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Girls on the edge

The protagonists of these pull-no-punches YA novels experience the dark side of adolescence, from mental illness to abuse to trauma to religious intolerance to the death of a loved one — but each one is given what she needs to overcome her challenges.

kuderick_kiss of broken glassAfter she is caught cutting herself in the school bathroom, fifteen-year-old Kenna, star of Kiss of Broken Glass, is carted off to a psychiatric ward for observation. Kenna depicts her seventy-two hours of involuntary hospitalization in tense free-verse vignettes (“nothing I can do but / stand there in that flimsy gown / with all my feelings hanging out”). In plaintive, private monologues, Kenna eventually comes to terms with how untenable her life has become and decides to confront her intensifying relationship with cutting. Through her sympathetic protagonist, author Madeleine Kuderick considers the subculture of teen self-harm with a steady, nonjudgmental eye. (HarperTeen, 14 years and up)

connor_things you kiss goodbyeIn Leslie Connor’s The Things You Kiss Goodbye, Bettina Vasillis’s strict, overprotective Greek American father severely limits her social life. When, in her sophomore year, she is allowed to date polite, adorable Brady Cullen, Bettina is thrilled with her newfound freedom. Then the once-charming Brady turns possessive, and his need to control Bettina rapidly escalates into violence. At the same time, Bettina finds herself falling for an older guy, a twenty-something named Cowboy, whose kindness shows her the sweet side of romance. Connor lets the story, and Bettina’s realization of the situation, play out slowly, deepening characterization and elevating the book above problem-novel territory. (HarperCollins/Tegen, 14 years and up)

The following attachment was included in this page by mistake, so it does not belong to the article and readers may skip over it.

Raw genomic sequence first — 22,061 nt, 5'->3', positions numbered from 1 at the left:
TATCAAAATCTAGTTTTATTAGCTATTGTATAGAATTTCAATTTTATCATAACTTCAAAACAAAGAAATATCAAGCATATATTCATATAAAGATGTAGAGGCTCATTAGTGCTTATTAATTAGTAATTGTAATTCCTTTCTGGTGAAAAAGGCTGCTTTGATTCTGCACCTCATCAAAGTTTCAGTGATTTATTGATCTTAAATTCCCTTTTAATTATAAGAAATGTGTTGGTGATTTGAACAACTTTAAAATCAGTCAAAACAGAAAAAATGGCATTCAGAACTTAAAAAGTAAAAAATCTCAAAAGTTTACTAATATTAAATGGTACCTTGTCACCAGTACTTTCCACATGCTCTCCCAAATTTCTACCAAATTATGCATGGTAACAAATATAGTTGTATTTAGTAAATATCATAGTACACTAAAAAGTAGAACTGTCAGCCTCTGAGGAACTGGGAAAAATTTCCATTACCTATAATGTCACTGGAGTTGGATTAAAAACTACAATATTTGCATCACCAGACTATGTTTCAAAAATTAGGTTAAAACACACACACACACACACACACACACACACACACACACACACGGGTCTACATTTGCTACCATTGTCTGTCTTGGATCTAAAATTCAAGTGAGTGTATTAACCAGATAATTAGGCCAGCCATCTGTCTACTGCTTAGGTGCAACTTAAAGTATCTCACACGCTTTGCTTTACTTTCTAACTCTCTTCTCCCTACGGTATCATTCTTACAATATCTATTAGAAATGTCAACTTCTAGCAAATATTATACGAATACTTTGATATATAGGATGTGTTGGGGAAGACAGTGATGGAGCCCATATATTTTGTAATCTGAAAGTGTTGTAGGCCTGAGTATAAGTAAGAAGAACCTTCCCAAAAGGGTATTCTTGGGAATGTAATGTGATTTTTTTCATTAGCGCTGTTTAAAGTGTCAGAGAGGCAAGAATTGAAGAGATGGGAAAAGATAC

venkatraman_time to danceA Time to Dance by Padma Venkatraman is a free-verse novel set in contemporary India. Veda has been studying Bharatanatyam, a classical devotional dance, since childhood. On the way home from a Bharatanatyam competition, one of Veda’s legs is maimed in an accident and must be amputated below the knee. Brief lines and powerful images communicate Veda’s struggle to accept her changed body as well as her determination to return to dancing: “‘She was a dancer, that one’… / Not ‘was.’ / Am. Am. Am.” Subplots exploring her blossoming romance with fellow dancer Govinda and the death of her grandmother also help Veda learn about herself, her faith, and her art. (Penguin/Paulsen, 14 years and up)

sarn_i love i hate i miss my sisterOriginally published in France, I Love I Hate I Miss My Sister by Amélie Sarn is Sohane’s story about her loving but difficult relationship with her beautiful younger sister, Djelila. Growing up Muslim in a French housing project, Sohane and Djelila have always been close, but Djelila is daring and carefree while Sohane is devout and serious. When a gang of boys from their project begins taunting Djelila for her tight jeans and short tops, accusing her of shaming Islam, Sohane is fearful, but Djelila laughs them off. Then comes the horrific day when Djelila’s screams lead Sohane to a nightmare of flames in the basement. Based on a true incident, Sarn’s poignant novel raises issues of religious freedom — but is foremost a coming-of-age story about personal choice and the powerful bond between sisters. (Delacorte, 14 years and up)

From the September 2014 issue of Notes from the Horn Book.

Martha V. Parravano About Martha V. Parravano

Martha V. Parravano is book review editor of The Horn Book, Inc., and co-author of the Calling Caldecott blog.

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